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wedding day

Throughout the centuries, great minds have tangled with the meaning of LOVE.  It’s a big mysterious word, yet one that is used frequently and casually in our culture.  Although we all speak of love frequently,  we don’t have many opportunities to immerse ourselves in its radiant glow.

On a basic level if we are lucky, we learn to:  Love our parents, love food, love God, love the sunrise, love Thanksgiving, love our child, love our dog, love the full moon, love a restaurant, love to travel, love to dance, love a movie, love the color green, love a sibling, love our Manolo Blahniks, love yoga, love San Francisco, love the sunrise, love flowers, trees, the ocean, and the Sierras. You get the idea.  We get some bang for the buck from each of these relationships, but can take many of them for granted.

I only want to comment about being in the presence of a universal ritual devoted to love, called a wedding.  It caused me to pay attention to LOVE in a way I don’t often get to do.

We had a small wedding at our home recently.  It was not for a close family member, but for a friend.  It was a privilege to be present and to witness the love that surrounded those present and the spaces we shared.

It goes without saying the bride was beautiful.  The groom was dashing.  The day was spectacular.  The setting intimate and personal.

But, what I will remember most and what permeated everything was the spoken and unspoken celebration of love.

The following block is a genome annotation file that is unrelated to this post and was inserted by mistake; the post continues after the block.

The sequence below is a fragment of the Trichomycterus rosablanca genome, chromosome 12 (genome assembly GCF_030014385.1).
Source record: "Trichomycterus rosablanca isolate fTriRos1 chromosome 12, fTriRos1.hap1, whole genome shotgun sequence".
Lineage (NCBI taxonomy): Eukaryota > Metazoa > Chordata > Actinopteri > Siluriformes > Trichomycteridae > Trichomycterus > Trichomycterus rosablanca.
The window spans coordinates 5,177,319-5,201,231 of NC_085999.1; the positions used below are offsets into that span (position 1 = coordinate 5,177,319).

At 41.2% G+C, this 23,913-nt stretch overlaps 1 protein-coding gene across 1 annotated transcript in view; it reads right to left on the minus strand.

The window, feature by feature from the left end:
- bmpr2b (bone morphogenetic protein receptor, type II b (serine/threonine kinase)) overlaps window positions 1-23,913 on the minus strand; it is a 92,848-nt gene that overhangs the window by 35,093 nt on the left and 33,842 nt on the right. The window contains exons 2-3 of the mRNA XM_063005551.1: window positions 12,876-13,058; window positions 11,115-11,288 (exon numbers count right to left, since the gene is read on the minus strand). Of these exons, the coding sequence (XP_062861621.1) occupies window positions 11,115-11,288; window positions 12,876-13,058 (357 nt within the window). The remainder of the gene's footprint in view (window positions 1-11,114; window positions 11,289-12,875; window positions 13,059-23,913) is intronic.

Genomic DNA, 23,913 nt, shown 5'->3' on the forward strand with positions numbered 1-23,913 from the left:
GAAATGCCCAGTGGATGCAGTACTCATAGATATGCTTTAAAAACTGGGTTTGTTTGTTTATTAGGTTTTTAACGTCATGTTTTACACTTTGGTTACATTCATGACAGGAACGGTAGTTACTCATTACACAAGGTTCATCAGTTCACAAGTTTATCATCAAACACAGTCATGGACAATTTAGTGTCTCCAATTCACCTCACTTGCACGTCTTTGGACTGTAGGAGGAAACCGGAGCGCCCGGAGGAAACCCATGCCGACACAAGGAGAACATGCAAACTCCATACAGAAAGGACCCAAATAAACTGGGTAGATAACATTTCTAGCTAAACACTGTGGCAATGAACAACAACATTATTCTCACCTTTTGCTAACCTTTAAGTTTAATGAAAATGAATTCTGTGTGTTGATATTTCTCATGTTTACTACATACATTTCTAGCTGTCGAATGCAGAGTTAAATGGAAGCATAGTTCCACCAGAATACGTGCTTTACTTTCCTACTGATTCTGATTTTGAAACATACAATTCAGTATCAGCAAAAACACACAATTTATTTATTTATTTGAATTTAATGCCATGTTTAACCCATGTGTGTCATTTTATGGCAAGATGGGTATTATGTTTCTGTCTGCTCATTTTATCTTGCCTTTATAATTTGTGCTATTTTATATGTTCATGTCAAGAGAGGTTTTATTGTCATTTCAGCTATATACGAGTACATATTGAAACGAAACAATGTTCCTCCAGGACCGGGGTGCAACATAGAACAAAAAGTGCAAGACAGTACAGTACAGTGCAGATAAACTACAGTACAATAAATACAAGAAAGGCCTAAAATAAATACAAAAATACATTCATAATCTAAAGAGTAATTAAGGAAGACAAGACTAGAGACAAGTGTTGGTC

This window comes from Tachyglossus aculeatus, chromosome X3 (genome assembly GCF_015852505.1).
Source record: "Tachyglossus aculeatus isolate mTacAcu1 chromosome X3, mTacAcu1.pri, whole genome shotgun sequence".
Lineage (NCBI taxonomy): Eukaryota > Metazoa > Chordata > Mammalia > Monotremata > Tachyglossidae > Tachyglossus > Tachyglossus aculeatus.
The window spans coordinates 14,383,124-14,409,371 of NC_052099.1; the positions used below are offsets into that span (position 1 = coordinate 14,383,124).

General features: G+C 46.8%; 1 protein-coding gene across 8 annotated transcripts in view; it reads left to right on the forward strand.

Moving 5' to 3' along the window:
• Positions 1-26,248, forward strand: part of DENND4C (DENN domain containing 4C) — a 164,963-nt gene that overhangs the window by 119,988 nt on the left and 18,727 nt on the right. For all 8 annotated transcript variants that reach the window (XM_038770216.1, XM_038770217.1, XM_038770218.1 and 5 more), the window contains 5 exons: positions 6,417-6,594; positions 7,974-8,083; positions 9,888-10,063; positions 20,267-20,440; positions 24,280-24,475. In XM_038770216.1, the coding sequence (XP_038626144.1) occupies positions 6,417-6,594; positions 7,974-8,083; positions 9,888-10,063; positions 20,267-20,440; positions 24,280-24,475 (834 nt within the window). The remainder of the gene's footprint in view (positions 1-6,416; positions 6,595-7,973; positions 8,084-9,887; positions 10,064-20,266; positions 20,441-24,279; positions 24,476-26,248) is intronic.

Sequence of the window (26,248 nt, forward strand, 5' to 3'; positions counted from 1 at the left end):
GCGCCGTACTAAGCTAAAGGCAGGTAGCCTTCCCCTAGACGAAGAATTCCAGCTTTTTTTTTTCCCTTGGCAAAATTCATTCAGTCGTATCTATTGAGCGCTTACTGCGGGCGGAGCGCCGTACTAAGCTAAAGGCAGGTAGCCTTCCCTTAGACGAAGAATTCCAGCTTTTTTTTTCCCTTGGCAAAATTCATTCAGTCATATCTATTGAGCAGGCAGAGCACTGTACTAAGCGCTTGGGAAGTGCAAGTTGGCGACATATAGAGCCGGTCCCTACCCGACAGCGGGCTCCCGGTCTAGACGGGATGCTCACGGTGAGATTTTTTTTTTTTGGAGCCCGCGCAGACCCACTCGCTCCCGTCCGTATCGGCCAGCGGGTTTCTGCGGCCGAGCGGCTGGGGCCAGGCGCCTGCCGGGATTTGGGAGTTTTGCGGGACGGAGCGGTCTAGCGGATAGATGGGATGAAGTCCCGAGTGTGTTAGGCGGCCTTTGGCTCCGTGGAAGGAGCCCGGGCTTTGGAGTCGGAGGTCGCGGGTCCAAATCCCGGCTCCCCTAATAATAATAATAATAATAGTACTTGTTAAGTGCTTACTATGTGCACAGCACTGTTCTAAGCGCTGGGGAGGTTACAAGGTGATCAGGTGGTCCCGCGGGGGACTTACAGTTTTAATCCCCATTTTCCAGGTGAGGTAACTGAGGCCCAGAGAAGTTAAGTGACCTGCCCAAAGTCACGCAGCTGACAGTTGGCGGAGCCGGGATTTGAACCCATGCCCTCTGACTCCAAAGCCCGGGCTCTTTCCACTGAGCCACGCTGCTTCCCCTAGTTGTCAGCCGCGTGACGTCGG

I was aware that this ancient tradition is the highest expression of our humanity.  Before me stood  a young couple, deeply in love, vowing to be there for each other. Their parents, relatives and close friends heard their vows and surrounded them with their own love for each.

I was aware of what a brief moment in time we were sharing together in this fragile world and fragile life.  A sacred moment of beauty, intimacy and hope.

It was a time that seemed blessed, no matter its length.  It was a time of smiles, laughter and tears.  It spoke of the importance of family, continuity and friendship.  Most of all, it was a glorious day for LOVE.

We are born of love; love is our mother.  Rumi

Dianne Vapnek

In an attempt to slow life's quickening pace, I'm writing to share my personal perspective on the aging process, its dilemmas, the humorous self-deception, the insights and the adventure of it all. I spent the bulk of my time in beautiful Santa Barbara, CA, but manage to get to NYC a few times times a year. I've been a dancer/dance teacher and dance supporter almost all my life. For the past20years, I help create and produce a month-long creative residency in Santa Barbara for contemporary American choreographers and their dancers. It's been incredibly gratifying. This year, I decided it's time to retire! Big change. I also now spend several weeks a year in Kyoto Japan, residing for several weeks in the spring and the fall. I've been magnetically attracted to Japan for many years. Now I live out a dream to live there part-time.


  • Judith says:

    You write so beautifully about something so preciousThank You

  • Dianne, I see a book in your future (with your name on the cover, that is). This post of yours really moved me. From the beginning (esp. when spotting Matsuzaki-san’s sculpture), I was curious, waiting with anticipation for something sweet that’d typically make me smile, but the further I read, the more I felt myself really soften deep inside, esp. by the end. What a wonderful feeling to take with me to bed!